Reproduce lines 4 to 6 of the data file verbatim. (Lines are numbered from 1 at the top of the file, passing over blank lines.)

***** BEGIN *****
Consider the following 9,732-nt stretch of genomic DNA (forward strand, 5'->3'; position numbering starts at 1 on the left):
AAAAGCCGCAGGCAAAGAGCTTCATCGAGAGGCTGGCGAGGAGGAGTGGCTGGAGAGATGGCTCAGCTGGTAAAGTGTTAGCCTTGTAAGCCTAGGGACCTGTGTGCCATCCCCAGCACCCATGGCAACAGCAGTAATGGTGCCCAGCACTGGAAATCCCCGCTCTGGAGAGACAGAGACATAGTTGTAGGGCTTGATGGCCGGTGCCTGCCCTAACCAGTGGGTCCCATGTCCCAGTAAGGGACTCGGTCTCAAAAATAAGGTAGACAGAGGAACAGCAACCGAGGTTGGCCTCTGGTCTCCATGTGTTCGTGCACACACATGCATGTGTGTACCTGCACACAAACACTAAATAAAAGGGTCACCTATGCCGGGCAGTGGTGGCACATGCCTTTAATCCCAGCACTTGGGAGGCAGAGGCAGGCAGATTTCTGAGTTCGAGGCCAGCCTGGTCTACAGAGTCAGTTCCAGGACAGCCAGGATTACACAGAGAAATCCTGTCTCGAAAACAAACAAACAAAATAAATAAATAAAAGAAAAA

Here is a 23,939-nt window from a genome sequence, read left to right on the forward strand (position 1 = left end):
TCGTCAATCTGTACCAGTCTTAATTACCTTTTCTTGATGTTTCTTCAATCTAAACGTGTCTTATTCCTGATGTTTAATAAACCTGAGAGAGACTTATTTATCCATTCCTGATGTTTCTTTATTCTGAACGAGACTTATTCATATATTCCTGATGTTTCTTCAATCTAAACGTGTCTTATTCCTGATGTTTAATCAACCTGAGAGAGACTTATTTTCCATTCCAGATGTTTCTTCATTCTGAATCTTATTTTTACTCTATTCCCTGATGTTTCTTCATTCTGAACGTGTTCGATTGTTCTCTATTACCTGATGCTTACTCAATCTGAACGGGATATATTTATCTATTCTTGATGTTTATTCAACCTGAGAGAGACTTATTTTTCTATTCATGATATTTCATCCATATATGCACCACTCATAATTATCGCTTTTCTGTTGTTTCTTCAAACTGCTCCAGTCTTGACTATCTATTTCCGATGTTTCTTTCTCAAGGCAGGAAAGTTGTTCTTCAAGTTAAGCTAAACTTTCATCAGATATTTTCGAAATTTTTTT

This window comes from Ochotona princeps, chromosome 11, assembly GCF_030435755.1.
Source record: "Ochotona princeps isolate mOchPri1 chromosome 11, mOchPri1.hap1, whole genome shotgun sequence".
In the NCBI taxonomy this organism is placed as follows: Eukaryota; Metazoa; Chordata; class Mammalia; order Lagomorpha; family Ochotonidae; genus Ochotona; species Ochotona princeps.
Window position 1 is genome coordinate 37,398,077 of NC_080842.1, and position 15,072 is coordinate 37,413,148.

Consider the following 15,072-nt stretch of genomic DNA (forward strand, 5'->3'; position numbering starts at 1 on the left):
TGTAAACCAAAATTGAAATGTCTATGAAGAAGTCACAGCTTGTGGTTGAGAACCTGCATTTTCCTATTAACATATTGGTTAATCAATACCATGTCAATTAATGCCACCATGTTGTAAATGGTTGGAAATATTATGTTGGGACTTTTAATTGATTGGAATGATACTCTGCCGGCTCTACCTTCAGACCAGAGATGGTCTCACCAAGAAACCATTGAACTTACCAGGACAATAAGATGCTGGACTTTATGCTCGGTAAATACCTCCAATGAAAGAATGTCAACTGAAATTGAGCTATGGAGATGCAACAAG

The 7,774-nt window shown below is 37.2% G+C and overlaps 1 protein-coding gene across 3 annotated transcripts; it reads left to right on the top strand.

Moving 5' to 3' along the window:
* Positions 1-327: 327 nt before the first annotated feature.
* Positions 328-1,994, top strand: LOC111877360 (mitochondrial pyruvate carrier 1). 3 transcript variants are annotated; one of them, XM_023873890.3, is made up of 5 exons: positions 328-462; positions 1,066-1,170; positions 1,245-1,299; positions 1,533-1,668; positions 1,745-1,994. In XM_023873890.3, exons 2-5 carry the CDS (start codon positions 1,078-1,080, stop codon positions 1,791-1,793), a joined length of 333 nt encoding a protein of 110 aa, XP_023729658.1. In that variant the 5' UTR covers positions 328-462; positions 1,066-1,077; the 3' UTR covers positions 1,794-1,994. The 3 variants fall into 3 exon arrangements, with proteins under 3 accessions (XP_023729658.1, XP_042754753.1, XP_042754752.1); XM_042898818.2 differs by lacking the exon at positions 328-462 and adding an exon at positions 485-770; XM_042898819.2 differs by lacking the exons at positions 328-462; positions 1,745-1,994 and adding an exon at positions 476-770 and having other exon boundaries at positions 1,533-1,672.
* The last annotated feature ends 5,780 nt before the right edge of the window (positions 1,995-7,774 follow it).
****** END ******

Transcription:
TCGTCAATCTGTACCAGTCTTAATTACCTTTTCTTGATGTTTCTTCAATCTAAACGTGTCTTATTCCTGATGTTTAATAAACCTGAGAGAGACTTATTTATCCATTCCTGATGTTTCTTTATTCTGAACGAGACTTATTCATATATTCCTGATGTTTCTTCAATCTAAACGTGTCTTATTCCTGATGTTTAATCAACCTGAGAGAGACTTATTTTCCATTCCAGATGTTTCTTCATTCTGAATCTTATTTTTACTCTATTCCCTGATGTTTCTTCATTCTGAACGTGTTCGATTGTTCTCTATTACCTGATGCTTACTCAATCTGAACGGGATATATTTATCTATTCTTGATGTTTATTCAACCTGAGAGAGACTTATTTTTCTATTCATGATATTTCATCCATATATGCACCACTCATAATTATCGCTTTTCTGTTGTTTCTTCAAACTGCTCCAGTCTTGACTATCTATTTCCGATGTTTCTTTCTCAAGGCAGGAAAGTTGTTCTTCAAGTTAAGCTAAACTTTCATCAGATATTTTCGAAATTTTTTT

This window comes from Ochotona princeps, chromosome 11, assembly GCF_030435755.1.
Source record: "Ochotona princeps isolate mOchPri1 chromosome 11, mOchPri1.hap1, whole genome shotgun sequence".